The Complete Guide To: Asturias

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This rugged mountainous region along Spain’s north coast is as inspiring for walkers as it is alluring for wildlife lovers, and there’s no shortage of fascinating history and culture in between.

Where - and why?

Asturias is a region in the middle of Spain’s north coast, cosying up to the Bay of Biscay. It manages to cram a great deal into very little space, whether you are seeking surf, turf or city life. There are few other places where you could walk at an altitude of 2,000m in pristine wilderness – home to bears, wolves and eagles – in the morning; relax on an uncrowded beach in the afternoon; and eat in a bustling city in the evening. Equally surprising is how accessible Asturias is from the UK, whether you sail, rail or fly.

Who has been this way before?

Asturian history is an unbalanced mix of lead role and anonymous fringe player. Rome’s imperious advance across Iberia came unstuck when they reached Spain’s northerly mountains. Eight Roman legions (over 70,000 men) and Emperor Augustus himself were needed to subdue the Asturian and Cantabrian tribes. The magnificent Roman bridge at Cangas de Onís and the Roman baths in Gijón (00 34 98 518 5151; 10am-1pm and 5-8pm daily except Mondays; ¤2.40, free on Sundays) are proof of their stay.

Asturias’s moment of defining glory came in the early 8th century, when the region became the last refuge of Christian Spain in the face of Moorish conquest; in 722, an Asturian noble, Pelayo, defeated a Moorish force at Covadonga. The victory was heralded as the moment when Islamic Conquest became Christian Reconquest. Today, Covadonga is popular among Spaniards as a pilgrimage destination: a basilica (open daily 9.30am-6pm; free), a shrine and a statue immortalise King Pelayo.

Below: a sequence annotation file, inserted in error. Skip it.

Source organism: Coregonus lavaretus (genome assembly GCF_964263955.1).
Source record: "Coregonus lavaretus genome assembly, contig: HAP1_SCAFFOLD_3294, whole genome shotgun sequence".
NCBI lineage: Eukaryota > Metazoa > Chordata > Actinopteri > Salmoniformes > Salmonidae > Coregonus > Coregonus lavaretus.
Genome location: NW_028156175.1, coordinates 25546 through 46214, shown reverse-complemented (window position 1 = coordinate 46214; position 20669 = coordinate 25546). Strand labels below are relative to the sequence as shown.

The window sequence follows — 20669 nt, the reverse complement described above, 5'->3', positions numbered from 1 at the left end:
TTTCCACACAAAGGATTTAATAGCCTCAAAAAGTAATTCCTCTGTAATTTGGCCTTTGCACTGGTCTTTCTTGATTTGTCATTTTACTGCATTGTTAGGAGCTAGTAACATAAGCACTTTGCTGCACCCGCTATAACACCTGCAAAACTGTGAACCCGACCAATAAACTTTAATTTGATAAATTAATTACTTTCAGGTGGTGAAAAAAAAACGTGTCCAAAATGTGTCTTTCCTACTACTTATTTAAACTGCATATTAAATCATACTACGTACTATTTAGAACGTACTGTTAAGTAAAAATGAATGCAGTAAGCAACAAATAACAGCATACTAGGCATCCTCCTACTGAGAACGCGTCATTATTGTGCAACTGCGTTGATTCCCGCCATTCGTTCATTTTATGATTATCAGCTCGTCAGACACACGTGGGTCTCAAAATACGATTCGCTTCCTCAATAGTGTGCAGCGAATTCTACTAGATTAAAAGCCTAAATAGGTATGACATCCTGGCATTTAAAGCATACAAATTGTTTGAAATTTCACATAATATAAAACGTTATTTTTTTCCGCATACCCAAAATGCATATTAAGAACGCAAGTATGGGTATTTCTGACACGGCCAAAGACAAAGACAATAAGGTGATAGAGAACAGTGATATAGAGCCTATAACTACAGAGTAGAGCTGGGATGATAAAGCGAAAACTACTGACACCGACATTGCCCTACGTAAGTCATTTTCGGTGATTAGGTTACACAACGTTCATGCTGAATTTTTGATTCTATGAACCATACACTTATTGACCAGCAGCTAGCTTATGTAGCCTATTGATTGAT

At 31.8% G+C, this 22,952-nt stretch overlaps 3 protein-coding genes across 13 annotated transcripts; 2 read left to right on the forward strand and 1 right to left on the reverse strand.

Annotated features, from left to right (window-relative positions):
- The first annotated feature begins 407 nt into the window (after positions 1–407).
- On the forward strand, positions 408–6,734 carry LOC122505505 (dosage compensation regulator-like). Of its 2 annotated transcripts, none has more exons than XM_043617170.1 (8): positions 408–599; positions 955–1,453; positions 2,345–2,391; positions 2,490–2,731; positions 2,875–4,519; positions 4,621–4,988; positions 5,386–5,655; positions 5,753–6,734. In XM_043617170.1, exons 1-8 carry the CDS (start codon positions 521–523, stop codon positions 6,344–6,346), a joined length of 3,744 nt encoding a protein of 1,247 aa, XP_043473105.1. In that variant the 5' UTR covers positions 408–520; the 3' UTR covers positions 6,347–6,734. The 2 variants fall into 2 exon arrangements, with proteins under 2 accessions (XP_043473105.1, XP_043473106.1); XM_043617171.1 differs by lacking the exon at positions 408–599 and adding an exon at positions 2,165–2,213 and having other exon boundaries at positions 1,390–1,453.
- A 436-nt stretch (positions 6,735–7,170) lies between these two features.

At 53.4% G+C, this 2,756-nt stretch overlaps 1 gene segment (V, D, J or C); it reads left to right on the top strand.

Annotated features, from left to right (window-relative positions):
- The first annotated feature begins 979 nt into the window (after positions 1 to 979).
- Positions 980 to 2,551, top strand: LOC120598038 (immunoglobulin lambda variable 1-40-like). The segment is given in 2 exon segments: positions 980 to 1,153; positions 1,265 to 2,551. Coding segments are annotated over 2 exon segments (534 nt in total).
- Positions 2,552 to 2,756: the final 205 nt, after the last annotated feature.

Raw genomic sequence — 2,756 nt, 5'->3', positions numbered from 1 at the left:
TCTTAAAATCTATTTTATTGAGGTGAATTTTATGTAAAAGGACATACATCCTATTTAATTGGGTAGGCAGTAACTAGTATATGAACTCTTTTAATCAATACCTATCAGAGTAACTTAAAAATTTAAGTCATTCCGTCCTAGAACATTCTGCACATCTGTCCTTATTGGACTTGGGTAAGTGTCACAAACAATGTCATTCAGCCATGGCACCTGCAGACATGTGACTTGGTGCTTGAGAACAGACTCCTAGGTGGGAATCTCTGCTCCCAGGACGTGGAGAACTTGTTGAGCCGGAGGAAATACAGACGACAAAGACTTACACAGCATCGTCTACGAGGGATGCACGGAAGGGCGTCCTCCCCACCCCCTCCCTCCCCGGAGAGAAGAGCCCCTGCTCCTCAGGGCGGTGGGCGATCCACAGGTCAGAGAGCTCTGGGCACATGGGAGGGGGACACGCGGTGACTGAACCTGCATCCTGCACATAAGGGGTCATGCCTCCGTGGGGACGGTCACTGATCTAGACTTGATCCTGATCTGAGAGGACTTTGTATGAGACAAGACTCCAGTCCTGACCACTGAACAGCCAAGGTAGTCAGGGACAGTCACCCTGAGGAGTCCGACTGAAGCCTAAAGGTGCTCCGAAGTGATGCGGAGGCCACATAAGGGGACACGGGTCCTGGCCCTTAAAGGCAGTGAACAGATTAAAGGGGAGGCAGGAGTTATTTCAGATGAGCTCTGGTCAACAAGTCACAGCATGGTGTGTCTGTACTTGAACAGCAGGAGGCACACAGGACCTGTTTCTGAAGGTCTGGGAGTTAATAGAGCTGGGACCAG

Asturias’s importance as a bastion of Christianity (the Reconquest was to take nearly eight more centuries to complete) saw an explosion of pre-Romanesque religious architecture. Perhaps most emblematic of this simple, handsome style is the ninth-century church of Santa María del Naranco (10am-1pm daily, 3.30-5pm except Sunday and Monday; ¤3). The former palace of King Ramiro I is built on a fold in the green fields just outside Oviedo, and is an easy, worthwhile excursion from the city; you can walk it in about an hour.

A longer walk?

Good idea. Asturias offers superlative hiking for all levels. Around a third of the region is protected natural space; Unesco has recognised four biosphere reserves. Head for the Cordillera Cantabrica, the curtain of rock drawn across northern Spain from the Basque Country to Galicia. The calendar girl of the range is the Picos de Europa National Park, with several summits above 2,000m. At 2,648m, the highest, Torre de Cerredo, is twice as high as anything in the UK. The mountains have been mauled and carved by rain, leaving bald towers of rock and dramatic cleavages. The greatest of these canyons is the 16km Garganta del Cares, the Cares gorge, well over a mile deep at points. A walk along it, on a path cut into the rock, makes for a memorable jaunt.

One of the great pleasures of walking in Asturias is staying in the red-roofed mountain villages; as almost every hamlet in the Picos now offers accommodation, you can walk from village to village. Casas rurales or aldeas are often-charming traditional lodgings offering a self-catering option ( and are good places to look). Alternatively, there are plenty of small, family-run hotels. The higher mountains have a number of refuges, or you can camp.

Can someone else organise it for me?

Yes. Pura Aventura (0845 225 5058; offers fully guided walking holidays. It has a departure on 6 June for £1,379; the one-week trip includes double room, full-time guide, all meals, transfers and transport but not flights. Exodus (020-8675 5550; also does walking trips, and in addition offers a one-week mountain-bike trip with departures in May for £749 per person, and in June for £779, including flights, accommodation, breakfast and five dinners.